Hera now went to work ruining the son of Zeus. Her first act was to force Nicippe, the wife of Sthenelus, another son of Perseus and Andromeda, give birth several months early. The baby, a son named Eurystheus, would go on to play an important role in the queen of the gods future torment of Alcmene's son. Hera also prevented Alcmene from delivering her twins. You might ask how Hera could control another woman's labor and delivery, but being herself the mother of Eileithyia, the goddess of childbirth, has its advantages. According to Ovid, Hera ordered Eileithyia to sit with her legs crossed to stop the delivery of Zeus's son. Alcmene labored for days and was close to death when one of her maids realized what was happening. The maid then ran to Eileithyia announcing the birth of the baby. Eileithyia was quite surprised and jumped up to see this for herself, thereby uncrossing her legs. The infant, originally named Alcaeus, was then born while the poor maid was turned into a weasel by Hera.
Now Alcmene was the mother of two sons, Iphicles by Amphitryon and Alcaeus by Zeus. Mother and father are now terrified of what Hera might do to them and expose, abandon, the larger baby who was obviously the son of Zeus. Athena, who was also a child of Zeus not from Hera, decided to play a trick on her stepmother and collected the abandoned infant taking it to Hera who was a protector of children. Hera had no idea who the baby actually was because as far as she was concerned, Alcmene's sons were never to be born. She decided to nurse the hungry newborn from her own breast, but Alcaeus bit down on her causing her great pain. Hera yanked herself from the newborn and her milk sprayed across the heavens creating the Milky Way galaxy. Those ancient Greeks think of everything.
Hera sent the baby away now, mad that he hurt her, so Athena took him back to his parents. What Hera did not realize is that by breastfeeding the boy, she gave him strength no mortal would ever be able to match. She also now realize that this infant was the son of Alcmene, the one she failed to destroy, but she would not stop trying. Her next attempt would come swiftly when she sent two snakes into the nursery where the babies, Iphicles and Alcaeus, were napping. Alcaeus grabbed both serpents in his hands and crushes them to death saving himself and his brother. Everyone now knew that baby Alcaeus was the extremely powerful son of Zeus who was breastfed by Hera. Trying to get the goddess to let up on the boy, his name was now changed in honor of her, Heracles, Hera's glory.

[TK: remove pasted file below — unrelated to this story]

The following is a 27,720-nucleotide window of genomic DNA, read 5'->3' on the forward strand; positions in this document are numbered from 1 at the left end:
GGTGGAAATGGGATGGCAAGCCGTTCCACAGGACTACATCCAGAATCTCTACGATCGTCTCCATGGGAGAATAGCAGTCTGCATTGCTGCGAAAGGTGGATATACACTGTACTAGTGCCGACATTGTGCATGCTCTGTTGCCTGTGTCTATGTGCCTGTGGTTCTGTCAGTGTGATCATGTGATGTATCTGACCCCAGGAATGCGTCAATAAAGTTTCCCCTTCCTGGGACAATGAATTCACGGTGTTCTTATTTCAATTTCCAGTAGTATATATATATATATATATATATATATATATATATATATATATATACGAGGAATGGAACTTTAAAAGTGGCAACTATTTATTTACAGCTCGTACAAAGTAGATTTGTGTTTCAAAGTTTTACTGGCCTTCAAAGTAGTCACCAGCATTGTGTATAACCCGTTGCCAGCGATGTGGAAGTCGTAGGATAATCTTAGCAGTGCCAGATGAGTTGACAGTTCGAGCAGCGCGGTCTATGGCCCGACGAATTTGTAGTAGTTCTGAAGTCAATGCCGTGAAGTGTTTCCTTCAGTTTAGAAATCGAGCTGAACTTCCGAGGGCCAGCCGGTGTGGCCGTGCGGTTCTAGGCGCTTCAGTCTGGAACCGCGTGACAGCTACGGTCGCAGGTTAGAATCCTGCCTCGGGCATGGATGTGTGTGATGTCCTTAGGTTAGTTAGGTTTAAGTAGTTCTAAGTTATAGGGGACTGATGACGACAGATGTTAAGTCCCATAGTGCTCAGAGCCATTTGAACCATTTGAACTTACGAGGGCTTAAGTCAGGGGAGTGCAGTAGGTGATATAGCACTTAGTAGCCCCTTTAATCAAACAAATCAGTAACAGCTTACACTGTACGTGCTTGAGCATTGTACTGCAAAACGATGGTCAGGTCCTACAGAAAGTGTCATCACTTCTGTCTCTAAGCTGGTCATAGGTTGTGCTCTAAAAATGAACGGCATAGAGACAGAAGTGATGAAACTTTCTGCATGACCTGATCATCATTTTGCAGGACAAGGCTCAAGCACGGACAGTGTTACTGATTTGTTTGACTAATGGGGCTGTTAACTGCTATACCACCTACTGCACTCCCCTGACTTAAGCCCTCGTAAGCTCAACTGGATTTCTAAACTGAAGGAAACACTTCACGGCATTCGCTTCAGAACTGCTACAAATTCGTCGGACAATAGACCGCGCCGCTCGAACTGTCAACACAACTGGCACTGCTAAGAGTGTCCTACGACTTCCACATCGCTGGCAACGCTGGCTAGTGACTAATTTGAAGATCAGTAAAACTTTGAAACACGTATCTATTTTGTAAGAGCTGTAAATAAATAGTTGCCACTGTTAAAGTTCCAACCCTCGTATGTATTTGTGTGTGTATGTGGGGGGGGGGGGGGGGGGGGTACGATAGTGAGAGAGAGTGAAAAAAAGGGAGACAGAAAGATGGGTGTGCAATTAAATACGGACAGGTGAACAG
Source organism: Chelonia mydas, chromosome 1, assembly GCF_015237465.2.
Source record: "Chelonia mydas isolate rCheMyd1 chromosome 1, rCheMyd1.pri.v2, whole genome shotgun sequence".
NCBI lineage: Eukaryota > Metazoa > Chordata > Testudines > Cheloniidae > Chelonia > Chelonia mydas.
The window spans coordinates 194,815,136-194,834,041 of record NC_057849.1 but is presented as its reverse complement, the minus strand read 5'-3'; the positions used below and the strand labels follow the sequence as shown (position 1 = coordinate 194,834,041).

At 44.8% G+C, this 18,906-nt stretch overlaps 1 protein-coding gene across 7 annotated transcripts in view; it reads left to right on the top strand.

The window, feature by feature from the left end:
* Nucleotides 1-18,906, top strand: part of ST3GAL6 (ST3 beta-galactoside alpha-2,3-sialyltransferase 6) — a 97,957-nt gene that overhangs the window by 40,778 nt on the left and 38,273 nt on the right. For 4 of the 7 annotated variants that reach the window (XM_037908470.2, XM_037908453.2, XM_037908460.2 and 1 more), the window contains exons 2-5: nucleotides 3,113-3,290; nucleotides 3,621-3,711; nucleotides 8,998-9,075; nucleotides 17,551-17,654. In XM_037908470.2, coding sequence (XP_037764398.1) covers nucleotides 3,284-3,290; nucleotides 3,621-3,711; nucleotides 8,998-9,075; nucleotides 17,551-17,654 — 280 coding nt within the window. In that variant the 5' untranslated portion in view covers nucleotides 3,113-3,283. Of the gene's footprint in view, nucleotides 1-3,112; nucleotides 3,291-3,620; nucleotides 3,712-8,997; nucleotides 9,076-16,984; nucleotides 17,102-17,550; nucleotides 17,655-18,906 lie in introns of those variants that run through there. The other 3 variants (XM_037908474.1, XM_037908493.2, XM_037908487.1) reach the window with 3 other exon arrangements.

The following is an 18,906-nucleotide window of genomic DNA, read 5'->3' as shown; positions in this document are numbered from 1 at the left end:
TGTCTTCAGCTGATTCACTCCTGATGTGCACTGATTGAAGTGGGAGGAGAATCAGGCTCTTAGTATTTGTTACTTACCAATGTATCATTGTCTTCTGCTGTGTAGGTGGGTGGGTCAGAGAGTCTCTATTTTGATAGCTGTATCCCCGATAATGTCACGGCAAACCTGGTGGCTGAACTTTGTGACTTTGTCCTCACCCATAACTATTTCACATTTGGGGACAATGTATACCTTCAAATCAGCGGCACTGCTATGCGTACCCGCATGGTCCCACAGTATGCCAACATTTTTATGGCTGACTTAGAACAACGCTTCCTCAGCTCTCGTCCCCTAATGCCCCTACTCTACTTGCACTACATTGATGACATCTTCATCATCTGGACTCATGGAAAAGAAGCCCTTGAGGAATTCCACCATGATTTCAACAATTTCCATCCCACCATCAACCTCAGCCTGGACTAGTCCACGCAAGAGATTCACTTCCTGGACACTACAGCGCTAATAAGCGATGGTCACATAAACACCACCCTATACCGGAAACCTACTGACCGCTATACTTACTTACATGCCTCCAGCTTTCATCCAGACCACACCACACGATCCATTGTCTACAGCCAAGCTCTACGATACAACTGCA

What Hera would do to Heracles, is an article in and of itself. The abridged version is that Heracles married Megera and had several children, the exact count and sex of the kids varies. Hera now comes back to torment Heracles by driving him to madness in which he kills his entire family. When he comes to his senses, he is devastated and wants to do whatever is necessary to be forgiven. He is sent to his cousin, King Eurytheus, told you he would be important. Eurytheus is just a puppet of Hera to whom he owes his entire kingdom. Hera instructs Eurytheus in the punishments for Heracles which would become known as the Twelve Labors of Heracles. Neither Hera nor Eurytheus believes the son of Zeus can accomplish any of these tasks, but when he keeps coming back for more, Eurytheus starts to fear Heracles. The labors are:
- Kill the Nemean Lion (whose coat is unpenetrable to all weapons)
- Kill the Lernaean Hydra (whose spit is poison and cutting off a head makes two grow back)
- Capture the Ceryneian Hind of Artemis (a golden deer so fast it could outrun an arrow)
- Capture the Erymanthian Boar (another creature of Artemis that could destroy a city)
- Clean the stables of Augean in one day
- Kill the Stymphalian Birds (man-eating metal birds that belonged to Ares)
- Capture the Cretan Bull (a large bull believed to be the father of the Minotaur)
- Capture the Mares of Diomedes (flesh-eating horses)
- Capture the girdle of Hippolyta (the Queen of the Amazons and daughter of Ares)
- Capture the cattle of Geryon (the three-headed grandson of Medusa by her son Chrysaor)
- Steal Hera's apples from the Garden of the Hesperides (avoiding Ladon the dragon)
- Capture Cerberus (the three-headed guard dog of Hades
The exact order of the twelve labors varies between writers, but the Cerberus labor is always the final one, which terrifies Eurytheus to the point he does not want to deal with Heracles any longer.
Once finished with the Labors, Heracles joins Jason on the hunt for the Golden Fleece and becomes one of the Argonauts. He found love again, with the daughter of King Eurytus, but again Hera drove him mad causing him to kill her brother, Iphitus, who had become his best friend. Now having killed again, he served a year as a slave to Omphale, the Queen of Lydia. As part of his punishment, she wore his lion skin while he did house work, but she soon fell in love with him and married him. Heracles would travel the world performing tasks that only his strength could accomplish.